Before that unveiling, the ASCC was covered with a polished stainless steel and glass enclosure: not an easy matter given the wartime shortages of those materials. Watson insisted on it, although Aiken preferred leaving the case off to make the computer easier to maintain and modify. Watson's decision reflected his attitude toward the project and the IBM Corporations's general approach to computing machinery.10 He did not see much future in making scientific computers, but that is not to say that in the 1940's IBM was content to provide machines that only did simple tabulating and counting. In fact, IBM had already developed machines that had quite a capability for advanced numerical processing by 1944.

Reckoners, ASCC, page 0050

A decade earlier the company had designed and marketed an electromechanical multiplier, the Type 601, that accepted two eight-digit decimal numbers

Reckoners, ASCC, page 0051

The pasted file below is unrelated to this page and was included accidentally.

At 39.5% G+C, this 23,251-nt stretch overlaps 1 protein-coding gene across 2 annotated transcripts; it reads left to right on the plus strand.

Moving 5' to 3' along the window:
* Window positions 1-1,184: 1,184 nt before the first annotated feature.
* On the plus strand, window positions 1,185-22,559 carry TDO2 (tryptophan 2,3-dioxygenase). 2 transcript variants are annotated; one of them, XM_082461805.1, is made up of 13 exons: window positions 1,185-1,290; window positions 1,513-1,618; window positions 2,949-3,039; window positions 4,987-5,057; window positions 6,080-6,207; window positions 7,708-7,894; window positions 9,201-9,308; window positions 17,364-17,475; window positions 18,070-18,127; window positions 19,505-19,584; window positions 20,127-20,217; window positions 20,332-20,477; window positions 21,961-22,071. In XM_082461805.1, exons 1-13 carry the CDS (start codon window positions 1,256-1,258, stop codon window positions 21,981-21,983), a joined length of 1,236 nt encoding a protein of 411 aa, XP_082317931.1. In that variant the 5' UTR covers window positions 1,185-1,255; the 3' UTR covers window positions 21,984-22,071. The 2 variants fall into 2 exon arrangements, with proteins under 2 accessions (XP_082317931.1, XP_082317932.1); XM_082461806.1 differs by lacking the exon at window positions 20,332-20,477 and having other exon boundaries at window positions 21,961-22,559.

punched into a card and computed and punched their product in the remaining columns of the card. (What was interesting about the 601 was that it computed products not by repeated addition, as most mechanical calculators did, but rather by looking up an internally stored multiplication table for the 10 x 10 decimal digits.) By the late 1940's they were working on replacing the electromechanical parts of the 601 with vacuum-tube circuits that could operate much faster. In 1942, under the direction of R. L. Palmer, they had developed a prototype "cross-footing" punch that multiplied electronically.11 Work on electronic computing circuits continued at a separate lab in New York City; after 1945, research and development of electronic devices was centered at a laboratory in Poughkeepsie, New York. (Endicott remained a center for electromechanical research and development.) When IBM unveiled their Type 603 Multiplier in 1946, it was one of the first commercial devices anywhere that calculated with electronic circuits. (The 603 could perform up to sixty multiplications per second, which was about a hundred times faster than the 601. )